But the rarest of all of the Carribean amazons was seen during our Puerto Rico tour, that followed our time in the Lesser Antilles. The Puerto Rican Parrot has been critically endangered for years. Formerly occurring in various areas of the island, the bird has been very localized now for years, hanging on in a small hilly area in northeastern Puerto Rico. In 1975, there were only 13 Puerto Rican Parrots in the wild. From that unlucky low, the number about 10 years later was 30. In the late 1990s, the global population was 44 in the wild and 87 in captivity.

During our March 2004 Puerto Rico tour, in the Luquillo Mountains, we saw one wild Puerto Rican Parrot. It was in the vicinity of the facility with the birds in the captive breeding program, the bird apparently drawn to the noise of the caged birds' calls in the afternoon. It appeared to be a bird preferring to forfeit its lonely wildness for companionship in captivity. (Parrots are social birds.) The Puerto Rican Parrot has been seen during 11 FONT tours since 1990. The most was 12 in March 1996. The most-recent sighting, prior to this year, was in March 2000.

The Puerto Rican Parrot has come close to following the fate of the parrots that once were in Guadeloupe and Martinique, and the macaws that were in Cuba and elsewhere in the Caribbean. And, also in Puerto Rico, a parakeet that formerly occurred, and is now extinct. It was until about a hundred years ago that the "Puerto Rican Conure" flew about on the island. It was a common subspecies of the Hispaniolan Parakeet, now threatened on that island. Since that bird's demise on Puerto Rico, by the way, resident subspecies of the Limpkin and a crow have also gone extinct there.
During our recent Puerto Rican tour, parakeets seen included some not-native, the Monk and the White-winged (formerly Canary-winged), both indigenous to South America.

Among the over-hundred species that were seen during our Puerto Rican tour, however, it's nice to note that among the birds endemic or nearly so to the island, there was a warbler not known to exist over 30 years ago (the Elfin Woods Warbler), a nightjar thought for many years (until about 1960) to be extinct (the Puerto Rican Nightjar), and a very-rare and localized bird, the Yellow-shouldered Blackbird. It was seen well, coming to a feeder along with a bird, recently arrived in Puerto Rico, that can cause it trouble, the Shiny Cowbird. Not exactly a Puerto Rican pirate (like the frigatebird), but a nesting parasite, the cowbird uses the nest of the blackbird. (The rare blackbird should not go the way of the birds that have been extirpated in Puerto Rico).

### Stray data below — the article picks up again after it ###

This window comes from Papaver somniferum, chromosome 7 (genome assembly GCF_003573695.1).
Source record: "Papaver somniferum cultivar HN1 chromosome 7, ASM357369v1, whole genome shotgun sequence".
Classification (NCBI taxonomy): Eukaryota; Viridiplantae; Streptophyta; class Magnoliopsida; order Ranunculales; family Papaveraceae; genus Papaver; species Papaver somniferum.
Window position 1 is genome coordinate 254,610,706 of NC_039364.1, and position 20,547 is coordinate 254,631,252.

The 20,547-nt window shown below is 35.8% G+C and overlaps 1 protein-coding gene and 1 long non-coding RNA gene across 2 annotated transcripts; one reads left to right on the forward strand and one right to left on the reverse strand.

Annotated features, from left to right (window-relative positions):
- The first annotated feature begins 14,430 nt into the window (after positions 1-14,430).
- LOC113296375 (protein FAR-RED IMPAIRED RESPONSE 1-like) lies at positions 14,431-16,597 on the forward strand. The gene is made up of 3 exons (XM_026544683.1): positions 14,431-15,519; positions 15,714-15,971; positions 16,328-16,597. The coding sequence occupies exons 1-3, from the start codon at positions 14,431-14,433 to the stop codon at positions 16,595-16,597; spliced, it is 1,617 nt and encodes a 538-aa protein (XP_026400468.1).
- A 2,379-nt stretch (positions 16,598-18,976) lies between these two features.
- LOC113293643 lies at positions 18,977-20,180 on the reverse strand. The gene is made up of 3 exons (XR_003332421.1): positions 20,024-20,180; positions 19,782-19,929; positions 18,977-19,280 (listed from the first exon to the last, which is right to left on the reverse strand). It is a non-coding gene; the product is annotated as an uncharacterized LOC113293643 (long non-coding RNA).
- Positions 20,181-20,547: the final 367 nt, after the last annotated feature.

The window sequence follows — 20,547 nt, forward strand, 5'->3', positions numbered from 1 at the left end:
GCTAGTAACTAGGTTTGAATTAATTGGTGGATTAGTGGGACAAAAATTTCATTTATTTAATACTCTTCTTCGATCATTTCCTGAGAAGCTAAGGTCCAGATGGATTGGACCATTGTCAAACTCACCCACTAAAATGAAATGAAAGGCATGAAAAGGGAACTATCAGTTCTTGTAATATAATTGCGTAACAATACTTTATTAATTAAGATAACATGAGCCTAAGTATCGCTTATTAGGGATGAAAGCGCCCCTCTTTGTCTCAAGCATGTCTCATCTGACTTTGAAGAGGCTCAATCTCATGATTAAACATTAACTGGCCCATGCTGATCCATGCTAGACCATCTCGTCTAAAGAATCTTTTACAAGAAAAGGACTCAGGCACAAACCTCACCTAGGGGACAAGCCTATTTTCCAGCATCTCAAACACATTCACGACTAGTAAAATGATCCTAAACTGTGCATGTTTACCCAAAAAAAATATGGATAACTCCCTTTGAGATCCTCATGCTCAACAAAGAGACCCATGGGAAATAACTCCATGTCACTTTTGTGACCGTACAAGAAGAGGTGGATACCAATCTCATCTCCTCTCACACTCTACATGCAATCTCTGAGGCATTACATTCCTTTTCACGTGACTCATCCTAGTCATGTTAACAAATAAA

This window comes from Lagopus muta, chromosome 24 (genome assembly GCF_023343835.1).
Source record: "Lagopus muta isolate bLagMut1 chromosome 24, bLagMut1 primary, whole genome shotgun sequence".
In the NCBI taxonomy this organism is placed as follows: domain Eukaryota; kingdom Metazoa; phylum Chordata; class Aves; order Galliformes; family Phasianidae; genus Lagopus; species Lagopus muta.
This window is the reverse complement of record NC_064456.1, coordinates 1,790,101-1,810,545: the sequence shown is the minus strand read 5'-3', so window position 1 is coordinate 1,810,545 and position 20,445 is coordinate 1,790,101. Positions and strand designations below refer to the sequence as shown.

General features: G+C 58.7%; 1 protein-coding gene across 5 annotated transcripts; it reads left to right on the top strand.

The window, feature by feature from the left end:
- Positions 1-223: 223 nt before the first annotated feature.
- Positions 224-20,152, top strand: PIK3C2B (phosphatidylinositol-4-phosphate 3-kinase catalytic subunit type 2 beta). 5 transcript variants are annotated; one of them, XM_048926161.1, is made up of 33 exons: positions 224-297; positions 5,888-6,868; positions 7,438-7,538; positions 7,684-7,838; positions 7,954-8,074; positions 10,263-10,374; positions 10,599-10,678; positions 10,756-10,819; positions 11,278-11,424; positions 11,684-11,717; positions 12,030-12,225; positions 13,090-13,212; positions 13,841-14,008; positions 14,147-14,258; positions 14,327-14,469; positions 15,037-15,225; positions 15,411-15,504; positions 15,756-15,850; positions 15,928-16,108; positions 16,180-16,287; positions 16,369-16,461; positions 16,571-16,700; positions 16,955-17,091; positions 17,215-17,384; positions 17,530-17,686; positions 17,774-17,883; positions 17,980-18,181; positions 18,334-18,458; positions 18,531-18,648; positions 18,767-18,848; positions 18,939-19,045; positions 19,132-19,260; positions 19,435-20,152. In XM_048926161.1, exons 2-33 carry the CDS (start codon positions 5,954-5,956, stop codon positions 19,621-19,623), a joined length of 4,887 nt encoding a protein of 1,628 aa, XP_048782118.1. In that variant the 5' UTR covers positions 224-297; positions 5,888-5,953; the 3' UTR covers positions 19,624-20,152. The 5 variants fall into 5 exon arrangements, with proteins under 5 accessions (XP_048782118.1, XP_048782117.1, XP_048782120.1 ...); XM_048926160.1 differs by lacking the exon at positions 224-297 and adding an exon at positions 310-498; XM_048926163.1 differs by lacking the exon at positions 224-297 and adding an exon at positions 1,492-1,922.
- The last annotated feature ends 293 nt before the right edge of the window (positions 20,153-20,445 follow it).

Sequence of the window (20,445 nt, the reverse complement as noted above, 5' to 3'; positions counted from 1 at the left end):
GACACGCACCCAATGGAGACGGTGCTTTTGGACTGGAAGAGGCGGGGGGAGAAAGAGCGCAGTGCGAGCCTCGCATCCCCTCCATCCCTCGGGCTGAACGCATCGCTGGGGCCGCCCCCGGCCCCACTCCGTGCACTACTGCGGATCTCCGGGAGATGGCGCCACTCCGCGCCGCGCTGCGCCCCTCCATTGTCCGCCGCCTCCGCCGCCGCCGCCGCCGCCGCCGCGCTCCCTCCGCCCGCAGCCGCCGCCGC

A complete listing of the birds that have been found during the 26 FONT birding tours that have been conducted in Puerto Rico can be found elsewhere in this web-site.

An interesting observation during our Puerto Rico tour this year related to a North American migrant. At a field, in southwestern Puerto Rico, in an area where we've always found something, we saw a sight we've never seen before. Out in a field, there were some leafless bushes with what appeared to be a large number of blue light-bulbs with a smaller number that were brown. In a scope, it was clear that they were Indigo Buntings, some in near-complete breeding plumage, some less so, but with a lighter (more lazuli-like) blue than dark indigo. A nice sighting for Bob from Minnesota who found them (and for the rest of us). The Indigo Bunting, by the way, is classified as uncommon in Puerto Rico in the winter, "in small numbers". We saw many (dozens) along with grassquits and other birds. During our previous 25 Puerto Rico tours, we've only seen 2 individual Indigo Buntings (both brown birds).